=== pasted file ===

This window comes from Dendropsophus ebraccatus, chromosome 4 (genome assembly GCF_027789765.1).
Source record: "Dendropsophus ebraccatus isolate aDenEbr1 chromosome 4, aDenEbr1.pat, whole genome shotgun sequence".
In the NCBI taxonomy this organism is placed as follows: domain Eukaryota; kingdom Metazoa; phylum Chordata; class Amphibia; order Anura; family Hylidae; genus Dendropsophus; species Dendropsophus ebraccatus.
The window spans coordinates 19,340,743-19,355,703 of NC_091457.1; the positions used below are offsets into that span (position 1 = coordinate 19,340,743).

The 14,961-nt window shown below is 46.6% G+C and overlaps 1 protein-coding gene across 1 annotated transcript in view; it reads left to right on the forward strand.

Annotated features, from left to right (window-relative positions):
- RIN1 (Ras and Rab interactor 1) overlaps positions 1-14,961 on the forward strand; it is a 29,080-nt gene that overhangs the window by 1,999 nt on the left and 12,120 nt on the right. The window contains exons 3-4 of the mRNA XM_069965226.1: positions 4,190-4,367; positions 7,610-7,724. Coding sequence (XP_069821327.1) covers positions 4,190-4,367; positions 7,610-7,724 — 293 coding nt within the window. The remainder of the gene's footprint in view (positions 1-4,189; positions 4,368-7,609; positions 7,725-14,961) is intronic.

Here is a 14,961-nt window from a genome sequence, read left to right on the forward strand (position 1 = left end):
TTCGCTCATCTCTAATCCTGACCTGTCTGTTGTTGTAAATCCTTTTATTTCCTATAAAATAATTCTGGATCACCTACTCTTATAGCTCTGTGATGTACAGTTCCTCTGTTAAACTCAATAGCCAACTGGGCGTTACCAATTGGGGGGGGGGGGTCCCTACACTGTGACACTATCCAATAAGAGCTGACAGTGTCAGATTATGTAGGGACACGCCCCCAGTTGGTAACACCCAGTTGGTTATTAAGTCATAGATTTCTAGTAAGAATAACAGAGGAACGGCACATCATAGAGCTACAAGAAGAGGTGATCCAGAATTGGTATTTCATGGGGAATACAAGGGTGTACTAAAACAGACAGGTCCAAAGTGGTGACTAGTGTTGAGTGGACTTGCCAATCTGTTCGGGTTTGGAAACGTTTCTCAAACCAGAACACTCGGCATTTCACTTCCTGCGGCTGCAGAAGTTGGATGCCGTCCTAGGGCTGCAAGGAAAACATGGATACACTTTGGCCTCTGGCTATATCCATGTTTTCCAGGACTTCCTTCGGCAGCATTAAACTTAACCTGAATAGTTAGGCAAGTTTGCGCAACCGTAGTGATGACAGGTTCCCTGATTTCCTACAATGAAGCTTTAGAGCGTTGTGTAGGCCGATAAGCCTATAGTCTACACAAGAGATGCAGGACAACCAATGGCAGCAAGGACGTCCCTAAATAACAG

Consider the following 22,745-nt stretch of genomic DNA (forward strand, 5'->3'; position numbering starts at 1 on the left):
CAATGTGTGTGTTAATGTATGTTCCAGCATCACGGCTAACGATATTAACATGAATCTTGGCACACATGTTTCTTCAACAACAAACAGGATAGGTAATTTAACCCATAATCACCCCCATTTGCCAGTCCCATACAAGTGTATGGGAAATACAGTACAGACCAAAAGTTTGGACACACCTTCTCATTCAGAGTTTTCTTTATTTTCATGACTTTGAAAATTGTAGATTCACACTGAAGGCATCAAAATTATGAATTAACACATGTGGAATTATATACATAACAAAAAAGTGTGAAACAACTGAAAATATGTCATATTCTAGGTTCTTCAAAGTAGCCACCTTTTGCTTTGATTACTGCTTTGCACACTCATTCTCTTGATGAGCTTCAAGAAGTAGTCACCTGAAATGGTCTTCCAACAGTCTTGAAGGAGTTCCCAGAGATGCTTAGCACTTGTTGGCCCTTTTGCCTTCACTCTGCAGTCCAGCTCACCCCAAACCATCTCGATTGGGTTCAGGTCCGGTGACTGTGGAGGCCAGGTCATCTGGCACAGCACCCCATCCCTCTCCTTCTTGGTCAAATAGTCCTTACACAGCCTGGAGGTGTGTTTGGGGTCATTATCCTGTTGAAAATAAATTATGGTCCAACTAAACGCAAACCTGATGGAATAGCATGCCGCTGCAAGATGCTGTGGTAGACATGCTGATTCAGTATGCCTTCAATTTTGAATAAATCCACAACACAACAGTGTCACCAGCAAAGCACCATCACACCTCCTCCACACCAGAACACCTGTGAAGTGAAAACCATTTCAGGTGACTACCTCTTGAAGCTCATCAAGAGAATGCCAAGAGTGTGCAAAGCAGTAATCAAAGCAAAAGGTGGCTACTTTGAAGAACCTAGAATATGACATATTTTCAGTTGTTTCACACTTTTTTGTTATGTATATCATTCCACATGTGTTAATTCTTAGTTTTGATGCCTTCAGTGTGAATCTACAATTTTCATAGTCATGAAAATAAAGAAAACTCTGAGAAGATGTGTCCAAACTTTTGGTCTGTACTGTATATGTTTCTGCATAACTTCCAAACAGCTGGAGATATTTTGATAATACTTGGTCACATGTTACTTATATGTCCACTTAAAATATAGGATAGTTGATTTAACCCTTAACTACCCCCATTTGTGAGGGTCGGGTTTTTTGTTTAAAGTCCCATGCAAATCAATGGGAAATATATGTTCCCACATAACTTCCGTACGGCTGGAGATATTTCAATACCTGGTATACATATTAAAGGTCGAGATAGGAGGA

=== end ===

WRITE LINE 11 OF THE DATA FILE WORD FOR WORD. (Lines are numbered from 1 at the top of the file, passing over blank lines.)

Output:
CAATGTGTGTGTTAATGTATGTTCCAGCATCACGGCTAACGATATTAACATGAATCTTGGCACACATGTTTCTTCAACAACAAACAGGATAGGTAATTTAACCCATAATCACCCCCATTTGCCAGTCCCATACAAGTGTATGGGAAATACAGTACAGACCAAAAGTTTGGACACACCTTCTCATTCAGAGTTTTCTTTATTTTCATGACTTTGAAAATTGTAGATTCACACTGAAGGCATCAAAATTATGAATTAACACATGTGGAATTATATACATAACAAAAAAGTGTGAAACAACTGAAAATATGTCATATTCTAGGTTCTTCAAAGTAGCCACCTTTTGCTTTGATTACTGCTTTGCACACTCATTCTCTTGATGAGCTTCAAGAAGTAGTCACCTGAAATGGTCTTCCAACAGTCTTGAAGGAGTTCCCAGAGATGCTTAGCACTTGTTGGCCCTTTTGCCTTCACTCTGCAGTCCAGCTCACCCCAAACCATCTCGATTGGGTTCAGGTCCGGTGACTGTGGAGGCCAGGTCATCTGGCACAGCACCCCATCCCTCTCCTTCTTGGTCAAATAGTCCTTACACAGCCTGGAGGTGTGTTTGGGGTCATTATCCTGTTGAAAATAAATTATGGTCCAACTAAACGCAAACCTGATGGAATAGCATGCCGCTGCAAGATGCTGTGGTAGACATGCTGATTCAGTATGCCTTCAATTTTGAATAAATCCACAACACAACAGTGTCACCAGCAAAGCACCATCACACCTCCTCCACACCAGAACACCTGTGAAGTGAAAACCATTTCAGGTGACTACCTCTTGAAGCTCATCAAGAGAATGCCAAGAGTGTGCAAAGCAGTAATCAAAGCAAAAGGTGGCTACTTTGAAGAACCTAGAATATGACATATTTTCAGTTGTTTCACACTTTTTTGTTATGTATATCATTCCACATGTGTTAATTCTTAGTTTTGATGCCTTCAGTGTGAATCTACAATTTTCATAGTCATGAAAATAAAGAAAACTCTGAGAAGATGTGTCCAAACTTTTGGTCTGTACTGTATATGTTTCTGCATAACTTCCAAACAGCTGGAGATATTTTGATAATACTTGGTCACATGTTACTTATATGTCCACTTAAAATATAGGATAGTTGATTTAACCCTTAACTACCCCCATTTGTGAGGGTCGGGTTTTTTGTTTAAAGTCCCATGCAAATCAATGGGAAATATATGTTCCCACATAACTTCCGTACGGCTGGAGATATTTCAATACCTGGTATACATATTAAAGGTCGAGATAGGAGGA